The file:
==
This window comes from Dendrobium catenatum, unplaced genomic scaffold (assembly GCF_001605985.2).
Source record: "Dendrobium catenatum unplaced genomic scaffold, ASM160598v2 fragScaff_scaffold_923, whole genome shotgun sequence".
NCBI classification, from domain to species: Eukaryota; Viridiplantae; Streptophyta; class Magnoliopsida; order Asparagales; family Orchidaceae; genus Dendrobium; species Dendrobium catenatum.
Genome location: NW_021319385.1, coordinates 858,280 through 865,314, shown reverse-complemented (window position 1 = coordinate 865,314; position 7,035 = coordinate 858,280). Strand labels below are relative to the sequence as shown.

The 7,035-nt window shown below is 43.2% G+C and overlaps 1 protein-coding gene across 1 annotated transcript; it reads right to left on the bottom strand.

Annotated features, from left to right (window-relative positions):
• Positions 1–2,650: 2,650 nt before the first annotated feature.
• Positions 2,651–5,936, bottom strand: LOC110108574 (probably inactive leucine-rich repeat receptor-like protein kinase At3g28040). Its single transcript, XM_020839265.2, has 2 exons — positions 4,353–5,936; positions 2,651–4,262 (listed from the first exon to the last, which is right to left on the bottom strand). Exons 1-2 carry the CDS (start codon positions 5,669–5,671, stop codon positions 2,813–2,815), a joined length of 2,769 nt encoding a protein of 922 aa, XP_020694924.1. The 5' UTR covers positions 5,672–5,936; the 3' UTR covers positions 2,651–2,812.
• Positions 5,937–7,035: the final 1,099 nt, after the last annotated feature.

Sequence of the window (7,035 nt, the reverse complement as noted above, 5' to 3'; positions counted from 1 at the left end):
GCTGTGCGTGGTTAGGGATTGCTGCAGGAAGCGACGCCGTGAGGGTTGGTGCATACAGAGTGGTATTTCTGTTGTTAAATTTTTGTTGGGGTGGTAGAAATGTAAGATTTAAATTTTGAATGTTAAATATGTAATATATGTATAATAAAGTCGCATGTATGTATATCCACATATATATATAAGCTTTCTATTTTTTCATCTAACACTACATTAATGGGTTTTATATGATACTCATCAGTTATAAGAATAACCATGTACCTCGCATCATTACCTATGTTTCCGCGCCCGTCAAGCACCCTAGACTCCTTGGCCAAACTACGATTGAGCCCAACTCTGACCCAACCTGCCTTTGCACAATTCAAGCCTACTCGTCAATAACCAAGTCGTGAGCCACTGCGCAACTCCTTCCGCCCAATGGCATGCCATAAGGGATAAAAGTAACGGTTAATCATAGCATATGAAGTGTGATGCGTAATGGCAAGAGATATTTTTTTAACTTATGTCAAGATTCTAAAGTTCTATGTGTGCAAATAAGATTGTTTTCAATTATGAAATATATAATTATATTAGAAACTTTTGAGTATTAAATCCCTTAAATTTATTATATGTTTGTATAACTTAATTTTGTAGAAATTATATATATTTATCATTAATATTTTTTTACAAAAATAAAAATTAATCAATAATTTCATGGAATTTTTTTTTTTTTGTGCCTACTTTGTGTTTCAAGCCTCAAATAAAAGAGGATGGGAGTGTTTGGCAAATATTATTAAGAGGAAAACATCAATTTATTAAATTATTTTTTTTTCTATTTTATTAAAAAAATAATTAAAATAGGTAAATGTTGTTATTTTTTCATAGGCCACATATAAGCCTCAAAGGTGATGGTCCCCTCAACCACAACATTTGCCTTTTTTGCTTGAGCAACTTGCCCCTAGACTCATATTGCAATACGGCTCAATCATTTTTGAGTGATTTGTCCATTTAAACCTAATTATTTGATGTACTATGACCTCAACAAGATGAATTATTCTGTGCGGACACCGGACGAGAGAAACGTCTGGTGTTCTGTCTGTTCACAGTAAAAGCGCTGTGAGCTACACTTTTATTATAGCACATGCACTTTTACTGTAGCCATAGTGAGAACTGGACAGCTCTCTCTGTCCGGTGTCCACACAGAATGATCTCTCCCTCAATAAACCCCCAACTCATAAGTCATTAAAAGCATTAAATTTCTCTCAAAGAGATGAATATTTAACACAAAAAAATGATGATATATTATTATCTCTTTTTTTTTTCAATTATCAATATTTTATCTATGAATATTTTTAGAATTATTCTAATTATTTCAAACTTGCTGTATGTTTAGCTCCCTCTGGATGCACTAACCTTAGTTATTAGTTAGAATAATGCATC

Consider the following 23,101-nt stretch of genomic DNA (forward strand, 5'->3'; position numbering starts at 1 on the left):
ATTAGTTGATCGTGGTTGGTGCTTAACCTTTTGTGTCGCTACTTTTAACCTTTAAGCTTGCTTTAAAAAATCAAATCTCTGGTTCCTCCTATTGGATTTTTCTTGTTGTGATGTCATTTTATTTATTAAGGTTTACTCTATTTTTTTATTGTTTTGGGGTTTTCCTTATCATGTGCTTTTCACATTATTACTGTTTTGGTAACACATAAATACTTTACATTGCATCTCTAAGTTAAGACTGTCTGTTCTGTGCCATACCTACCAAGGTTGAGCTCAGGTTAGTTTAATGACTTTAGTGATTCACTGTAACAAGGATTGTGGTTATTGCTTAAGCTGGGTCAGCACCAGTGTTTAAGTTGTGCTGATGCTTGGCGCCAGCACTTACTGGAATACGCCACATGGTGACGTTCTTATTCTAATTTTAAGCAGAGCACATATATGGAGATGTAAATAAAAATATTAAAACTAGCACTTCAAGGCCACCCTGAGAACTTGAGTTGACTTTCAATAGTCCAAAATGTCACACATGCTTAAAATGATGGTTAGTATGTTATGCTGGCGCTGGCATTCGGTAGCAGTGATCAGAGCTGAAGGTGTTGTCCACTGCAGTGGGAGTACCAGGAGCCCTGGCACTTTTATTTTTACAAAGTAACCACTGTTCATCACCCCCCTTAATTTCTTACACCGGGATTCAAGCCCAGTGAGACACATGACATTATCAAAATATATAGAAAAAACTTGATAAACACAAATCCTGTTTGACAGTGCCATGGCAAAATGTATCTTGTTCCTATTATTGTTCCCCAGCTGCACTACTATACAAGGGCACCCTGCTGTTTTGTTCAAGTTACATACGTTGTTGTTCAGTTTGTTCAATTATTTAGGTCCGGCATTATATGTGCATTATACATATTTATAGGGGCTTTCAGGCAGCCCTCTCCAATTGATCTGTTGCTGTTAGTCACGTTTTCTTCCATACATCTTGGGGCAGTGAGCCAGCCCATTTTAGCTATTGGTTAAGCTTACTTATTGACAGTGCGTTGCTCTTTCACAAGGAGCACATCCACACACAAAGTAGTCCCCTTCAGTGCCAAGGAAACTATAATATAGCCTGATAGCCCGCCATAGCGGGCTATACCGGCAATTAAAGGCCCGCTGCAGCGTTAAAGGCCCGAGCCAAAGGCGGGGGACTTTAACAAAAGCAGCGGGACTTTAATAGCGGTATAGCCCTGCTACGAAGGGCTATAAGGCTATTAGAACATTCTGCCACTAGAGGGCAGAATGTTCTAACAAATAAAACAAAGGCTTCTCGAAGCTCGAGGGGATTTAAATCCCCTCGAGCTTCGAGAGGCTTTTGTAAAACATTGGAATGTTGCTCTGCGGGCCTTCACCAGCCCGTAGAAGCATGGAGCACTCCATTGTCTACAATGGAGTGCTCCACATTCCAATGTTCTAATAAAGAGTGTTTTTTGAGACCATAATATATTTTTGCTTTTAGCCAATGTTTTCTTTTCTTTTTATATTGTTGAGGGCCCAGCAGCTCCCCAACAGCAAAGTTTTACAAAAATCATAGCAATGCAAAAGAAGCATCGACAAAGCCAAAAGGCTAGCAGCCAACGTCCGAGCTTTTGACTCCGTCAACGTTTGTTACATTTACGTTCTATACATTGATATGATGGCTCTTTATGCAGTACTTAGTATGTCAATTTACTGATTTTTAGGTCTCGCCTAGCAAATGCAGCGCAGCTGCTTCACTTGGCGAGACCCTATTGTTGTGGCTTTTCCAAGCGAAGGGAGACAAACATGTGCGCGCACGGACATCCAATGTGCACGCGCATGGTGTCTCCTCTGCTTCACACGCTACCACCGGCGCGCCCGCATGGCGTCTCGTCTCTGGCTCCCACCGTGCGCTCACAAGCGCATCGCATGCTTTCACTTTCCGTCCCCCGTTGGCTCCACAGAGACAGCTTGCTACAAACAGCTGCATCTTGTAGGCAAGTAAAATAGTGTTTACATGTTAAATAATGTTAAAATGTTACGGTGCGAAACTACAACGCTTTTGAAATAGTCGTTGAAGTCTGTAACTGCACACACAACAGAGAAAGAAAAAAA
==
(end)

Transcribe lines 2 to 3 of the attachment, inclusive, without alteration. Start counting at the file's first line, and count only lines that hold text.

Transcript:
Source record: "Dendrobium catenatum unplaced genomic scaffold, ASM160598v2 fragScaff_scaffold_923, whole genome shotgun sequence".
NCBI classification, from domain to species: Eukaryota; Viridiplantae; Streptophyta; class Magnoliopsida; order Asparagales; family Orchidaceae; genus Dendrobium; species Dendrobium catenatum.